Firefighting has traditionally been a male-dominated profession in India. However, more and more women have been breaking barriers and making history in this field over the years. Women firefighters in India are not only challenging gender stereotypes but are also making a significant contribution to society. In this blog post, we celebrate the achievements of women firefighters in India, their challenges, and the importance of women in firefighting.
History of Women in Firefighting:
The first women firefighters in India were recruited by the Mumbai Fire Brigade in 1992. Since then, women have been breaking stereotypes and joining the firefighting profession in various cities across the country. In recent years, there has been a rise in the number of women firefighters in India, with many states and cities actively recruiting women in this field.
Challenges Faced by Women Firefighters:
Women firefighters in India face several challenges, both in their personal and professional lives. Some of the challenges they face include gender discrimination, lack of facilities and infrastructure, and limited opportunities for growth and development. In addition, women firefighters often have to juggle their professional responsibilities with their domestic duties, making it challenging to maintain a work-life balance.
Achievements of Women Firefighters:
Despite the challenges they face, women firefighters in India have made significant contributions to their profession and society. They have proved their mettle in challenging situations, such as rescue operations during natural disasters, building collapses, and fire outbreaks. They have also taken up leadership roles and have been actively involved in training and mentoring new recruits.
Here are a few examples of women firefighters in India and their achievements:
- Harshini Kanhekar made history by becoming India’s first woman firefighter in 2010. She joined the fire service in 2007 and has since been involved in several rescue operations, including a fire in Mumbai’s Kamala Mills in 2017, where she helped save several lives.
- Shubhangi Jagtap joined the Mumbai Fire Brigade in 2011 and was part of the team that rescued people during the 2017 Kamala Mills fire. In 2018, she was awarded the Chief Minister’s Award for Excellence in Public Administration for her outstanding work in the fire service.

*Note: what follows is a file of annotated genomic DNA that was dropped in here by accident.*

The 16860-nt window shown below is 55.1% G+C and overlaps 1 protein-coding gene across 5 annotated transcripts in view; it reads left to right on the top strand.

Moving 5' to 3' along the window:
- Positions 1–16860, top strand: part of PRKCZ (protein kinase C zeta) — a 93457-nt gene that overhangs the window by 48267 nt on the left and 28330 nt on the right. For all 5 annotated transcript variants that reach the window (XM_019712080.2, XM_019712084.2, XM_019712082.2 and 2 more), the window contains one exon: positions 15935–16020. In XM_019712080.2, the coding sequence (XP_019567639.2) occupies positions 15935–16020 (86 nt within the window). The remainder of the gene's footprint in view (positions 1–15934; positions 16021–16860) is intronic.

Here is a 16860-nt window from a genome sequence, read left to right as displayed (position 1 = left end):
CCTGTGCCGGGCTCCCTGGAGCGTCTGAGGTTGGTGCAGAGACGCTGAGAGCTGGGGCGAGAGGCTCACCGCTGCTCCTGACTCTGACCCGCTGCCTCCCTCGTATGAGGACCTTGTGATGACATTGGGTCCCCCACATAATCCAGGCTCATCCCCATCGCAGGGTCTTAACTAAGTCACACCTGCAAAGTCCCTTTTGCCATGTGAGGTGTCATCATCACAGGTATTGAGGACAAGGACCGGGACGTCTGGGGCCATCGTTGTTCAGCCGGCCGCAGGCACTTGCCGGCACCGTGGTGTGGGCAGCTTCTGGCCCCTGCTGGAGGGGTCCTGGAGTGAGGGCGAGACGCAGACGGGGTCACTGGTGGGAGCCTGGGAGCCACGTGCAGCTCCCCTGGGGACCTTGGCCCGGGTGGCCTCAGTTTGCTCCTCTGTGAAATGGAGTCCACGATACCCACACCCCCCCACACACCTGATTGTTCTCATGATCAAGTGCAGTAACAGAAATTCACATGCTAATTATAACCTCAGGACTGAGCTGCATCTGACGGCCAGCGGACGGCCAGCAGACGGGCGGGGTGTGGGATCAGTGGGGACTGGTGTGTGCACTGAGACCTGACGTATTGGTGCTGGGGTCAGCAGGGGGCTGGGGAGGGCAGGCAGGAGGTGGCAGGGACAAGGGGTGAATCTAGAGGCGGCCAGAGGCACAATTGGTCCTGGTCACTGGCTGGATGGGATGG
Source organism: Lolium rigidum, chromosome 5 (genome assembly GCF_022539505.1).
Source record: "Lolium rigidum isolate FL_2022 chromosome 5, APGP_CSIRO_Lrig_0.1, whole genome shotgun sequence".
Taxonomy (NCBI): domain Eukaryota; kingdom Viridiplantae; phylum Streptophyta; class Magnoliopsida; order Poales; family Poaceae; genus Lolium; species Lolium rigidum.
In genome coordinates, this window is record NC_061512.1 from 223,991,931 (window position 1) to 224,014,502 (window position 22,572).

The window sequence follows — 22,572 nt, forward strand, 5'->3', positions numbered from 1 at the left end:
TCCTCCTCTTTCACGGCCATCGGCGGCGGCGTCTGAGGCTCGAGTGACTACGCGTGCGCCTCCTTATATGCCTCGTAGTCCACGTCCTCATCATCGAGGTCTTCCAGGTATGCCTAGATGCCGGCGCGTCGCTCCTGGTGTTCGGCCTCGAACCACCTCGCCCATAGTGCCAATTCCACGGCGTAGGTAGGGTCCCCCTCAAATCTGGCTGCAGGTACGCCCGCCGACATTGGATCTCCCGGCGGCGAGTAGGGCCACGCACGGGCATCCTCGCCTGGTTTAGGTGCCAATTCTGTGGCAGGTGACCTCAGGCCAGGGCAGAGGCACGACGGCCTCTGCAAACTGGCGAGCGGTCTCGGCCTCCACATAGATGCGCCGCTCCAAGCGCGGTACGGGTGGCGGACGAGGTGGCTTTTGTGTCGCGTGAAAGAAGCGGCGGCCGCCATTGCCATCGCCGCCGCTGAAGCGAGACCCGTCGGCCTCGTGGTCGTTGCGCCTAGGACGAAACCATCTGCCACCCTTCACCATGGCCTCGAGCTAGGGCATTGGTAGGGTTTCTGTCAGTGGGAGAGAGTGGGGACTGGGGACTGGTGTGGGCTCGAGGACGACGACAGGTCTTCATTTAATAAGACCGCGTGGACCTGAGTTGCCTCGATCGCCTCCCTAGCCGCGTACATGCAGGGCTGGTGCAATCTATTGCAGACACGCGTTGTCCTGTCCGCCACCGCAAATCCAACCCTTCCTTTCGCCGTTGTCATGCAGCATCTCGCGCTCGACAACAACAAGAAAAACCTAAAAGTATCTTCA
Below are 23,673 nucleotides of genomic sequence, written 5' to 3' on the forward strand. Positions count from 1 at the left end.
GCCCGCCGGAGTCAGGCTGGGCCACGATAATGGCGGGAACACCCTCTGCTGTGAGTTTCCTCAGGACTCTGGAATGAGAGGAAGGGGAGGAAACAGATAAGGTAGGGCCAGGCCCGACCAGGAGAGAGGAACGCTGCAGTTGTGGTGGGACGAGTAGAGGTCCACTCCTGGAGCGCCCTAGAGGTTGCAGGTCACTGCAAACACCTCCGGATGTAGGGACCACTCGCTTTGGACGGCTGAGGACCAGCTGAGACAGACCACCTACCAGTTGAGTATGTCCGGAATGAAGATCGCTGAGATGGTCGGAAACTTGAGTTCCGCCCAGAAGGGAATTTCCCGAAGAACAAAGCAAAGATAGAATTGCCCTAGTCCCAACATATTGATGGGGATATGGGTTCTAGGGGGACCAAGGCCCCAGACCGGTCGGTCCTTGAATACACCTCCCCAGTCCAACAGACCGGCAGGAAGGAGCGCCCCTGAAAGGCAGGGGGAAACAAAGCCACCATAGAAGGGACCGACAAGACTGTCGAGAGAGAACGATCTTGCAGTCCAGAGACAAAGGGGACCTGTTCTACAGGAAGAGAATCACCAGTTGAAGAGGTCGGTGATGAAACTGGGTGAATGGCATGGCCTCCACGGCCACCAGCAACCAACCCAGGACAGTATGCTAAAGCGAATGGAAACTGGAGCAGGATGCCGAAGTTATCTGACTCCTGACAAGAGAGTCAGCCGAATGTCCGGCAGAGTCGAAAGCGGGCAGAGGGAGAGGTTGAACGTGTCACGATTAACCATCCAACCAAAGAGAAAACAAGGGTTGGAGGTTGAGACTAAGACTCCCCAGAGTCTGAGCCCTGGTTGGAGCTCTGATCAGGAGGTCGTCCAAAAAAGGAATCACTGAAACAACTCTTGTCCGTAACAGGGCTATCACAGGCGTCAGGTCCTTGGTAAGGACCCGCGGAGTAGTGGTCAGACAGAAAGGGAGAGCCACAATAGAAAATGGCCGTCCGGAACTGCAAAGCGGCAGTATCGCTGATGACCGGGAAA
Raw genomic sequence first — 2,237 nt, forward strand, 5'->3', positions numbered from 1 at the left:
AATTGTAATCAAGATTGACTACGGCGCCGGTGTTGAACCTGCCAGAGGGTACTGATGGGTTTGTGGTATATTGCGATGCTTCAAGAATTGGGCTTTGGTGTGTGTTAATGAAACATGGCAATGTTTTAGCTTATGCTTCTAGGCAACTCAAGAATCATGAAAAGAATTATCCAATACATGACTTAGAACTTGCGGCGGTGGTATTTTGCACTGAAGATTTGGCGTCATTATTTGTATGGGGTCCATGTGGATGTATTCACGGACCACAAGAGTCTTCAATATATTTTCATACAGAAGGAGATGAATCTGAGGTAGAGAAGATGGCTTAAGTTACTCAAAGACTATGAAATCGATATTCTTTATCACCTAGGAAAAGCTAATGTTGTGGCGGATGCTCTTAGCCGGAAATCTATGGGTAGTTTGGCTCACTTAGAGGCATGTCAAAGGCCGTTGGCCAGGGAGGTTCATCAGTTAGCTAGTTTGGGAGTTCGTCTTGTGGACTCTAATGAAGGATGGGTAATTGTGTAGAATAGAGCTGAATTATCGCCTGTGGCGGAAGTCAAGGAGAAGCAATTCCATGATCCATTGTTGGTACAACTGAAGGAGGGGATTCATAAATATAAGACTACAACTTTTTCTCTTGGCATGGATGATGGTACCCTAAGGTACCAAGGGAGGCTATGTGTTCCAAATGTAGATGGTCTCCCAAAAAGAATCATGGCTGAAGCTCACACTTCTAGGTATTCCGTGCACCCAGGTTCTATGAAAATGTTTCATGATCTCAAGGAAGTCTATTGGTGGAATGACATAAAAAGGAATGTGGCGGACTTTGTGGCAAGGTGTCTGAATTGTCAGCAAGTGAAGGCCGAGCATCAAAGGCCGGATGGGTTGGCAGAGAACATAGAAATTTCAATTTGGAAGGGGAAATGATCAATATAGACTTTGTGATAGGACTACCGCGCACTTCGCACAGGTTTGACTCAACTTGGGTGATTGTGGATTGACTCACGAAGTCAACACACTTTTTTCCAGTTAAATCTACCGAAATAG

- Priya Ravindran joined the Delhi Fire Service in 2013 and was the only female firefighter in her batch. She has been involved in several rescue operations, including the 2020 Delhi riots and the 2021 Uttarakhand floods.
- Sushma Mane joined the Pune Fire Brigade in 2012 and has since been actively involved in fire safety education and training programs for women and children. She has also taken up leadership roles and has been instrumental in recruiting more women firefighters in Pune.
- Preeti Sharma joined the Jaipur Fire Brigade in 2016 and was the first woman firefighter in the city. She has been involved in several rescue operations, including a major fire at a garment factory in 2019, where she helped save several lives.
- Taniya Sanyal was raised in Kolkata and has become the inaugural female firefighter to be hired by the Airport Authority of India (AAI). Prior to 2018, AAI solely employed male firefighters, but this policy was modified the previous year, allowing Sanyal to become the leading female contender in a male-dominated profession. Additionally, she currently instructs a small number of women and men who wish to become AAI firefighters.
Importance of Women in Firefighting:
The inclusion of women in firefighting has several advantages. Women bring in diverse perspectives, skills, and abilities that complement those of their male counterparts. They are often more effective communicators, have better situational awareness, and are more empathetic in dealing with victims. Additionally, women in firefighting serve as role models and inspire young girls to pursue careers in this field, breaking gender stereotypes and promoting gender equality.
In light of last week’s International Women’s Day celebrations, it is critical to acknowledge and honor the achievements made by women in all professions, including firefighting. Women firefighters in India have broken barriers, overcome challenges, and made significant contributions to their profession and society. Their inclusion in firefighting has brought about positive changes and has paved the way for more women to enter this field. At Fire Prevention and Consultancy Services, we strongly believe in gender equality and the importance of promoting diversity in the workplace. By highlighting the achievements of women firefighters in India, we hope to inspire more women to pursue careers in firefighting and promote gender equality in the workplace. We hope that this blog post serves as a tribute to the women firefighters in India and their invaluable contributions to society.